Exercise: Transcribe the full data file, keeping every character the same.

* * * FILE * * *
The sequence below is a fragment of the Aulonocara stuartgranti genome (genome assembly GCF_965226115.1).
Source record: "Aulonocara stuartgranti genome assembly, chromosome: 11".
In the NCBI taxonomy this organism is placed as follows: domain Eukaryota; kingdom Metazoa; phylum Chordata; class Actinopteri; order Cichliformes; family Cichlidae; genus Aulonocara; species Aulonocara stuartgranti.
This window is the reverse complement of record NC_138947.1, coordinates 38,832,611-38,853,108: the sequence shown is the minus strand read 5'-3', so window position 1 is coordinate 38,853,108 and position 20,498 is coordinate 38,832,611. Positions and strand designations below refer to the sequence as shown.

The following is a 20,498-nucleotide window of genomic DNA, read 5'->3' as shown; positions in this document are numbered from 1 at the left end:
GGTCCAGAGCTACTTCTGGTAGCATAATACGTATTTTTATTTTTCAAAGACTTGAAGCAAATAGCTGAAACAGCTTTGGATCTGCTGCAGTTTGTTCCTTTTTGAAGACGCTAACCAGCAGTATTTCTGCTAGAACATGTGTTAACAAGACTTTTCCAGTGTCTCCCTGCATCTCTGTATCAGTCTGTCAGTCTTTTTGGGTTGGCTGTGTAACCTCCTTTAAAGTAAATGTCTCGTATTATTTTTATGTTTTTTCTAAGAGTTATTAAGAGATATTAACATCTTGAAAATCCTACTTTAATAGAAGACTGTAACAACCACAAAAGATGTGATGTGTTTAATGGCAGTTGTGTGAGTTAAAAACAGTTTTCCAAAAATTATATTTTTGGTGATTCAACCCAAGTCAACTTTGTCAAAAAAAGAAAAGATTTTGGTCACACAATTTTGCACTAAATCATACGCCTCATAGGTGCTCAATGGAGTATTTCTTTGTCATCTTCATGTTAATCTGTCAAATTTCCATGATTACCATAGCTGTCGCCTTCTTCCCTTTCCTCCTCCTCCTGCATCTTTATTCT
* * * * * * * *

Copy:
The sequence below is a fragment of the Aulonocara stuartgranti genome (genome assembly GCF_965226115.1).
Source record: "Aulonocara stuartgranti genome assembly, chromosome: 11".
In the NCBI taxonomy this organism is placed as follows: domain Eukaryota; kingdom Metazoa; phylum Chordata; class Actinopteri; order Cichliformes; family Cichlidae; genus Aulonocara; species Aulonocara stuartgranti.
This window is the reverse complement of record NC_138947.1, coordinates 38,832,611-38,853,108: the sequence shown is the minus strand read 5'-3', so window position 1 is coordinate 38,853,108 and position 20,498 is coordinate 38,832,611. Positions and strand designations below refer to the sequence as shown.

The following is a 20,498-nucleotide window of genomic DNA, read 5'->3' as shown; positions in this document are numbered from 1 at the left end:
GGTCCAGAGCTACTTCTGGTAGCATAATACGTATTTTTATTTTTCAAAGACTTGAAGCAAATAGCTGAAACAGCTTTGGATCTGCTGCAGTTTGTTCCTTTTTGAAGACGCTAACCAGCAGTATTTCTGCTAGAACATGTGTTAACAAGACTTTTCCAGTGTCTCCCTGCATCTCTGTATCAGTCTGTCAGTCTTTTTGGGTTGGCTGTGTAACCTCCTTTAAAGTAAATGTCTCGTATTATTTTTATGTTTTTTCTAAGAGTTATTAAGAGATATTAACATCTTGAAAATCCTACTTTAATAGAAGACTGTAACAACCACAAAAGATGTGATGTGTTTAATGGCAGTTGTGTGAGTTAAAAACAGTTTTCCAAAAATTATATTTTTGGTGATTCAACCCAAGTCAACTTTGTCAAAAAAAGAAAAGATTTTGGTCACACAATTTTGCACTAAATCATACGCCTCATAGGTGCTCAATGGAGTATTTCTTTGTCATCTTCATGTTAATCTGTCAAATTTCCATGATTACCATAGCTGTCGCCTTCTTCCCTTTCCTCCTCCTCCTGCATCTTTATTCT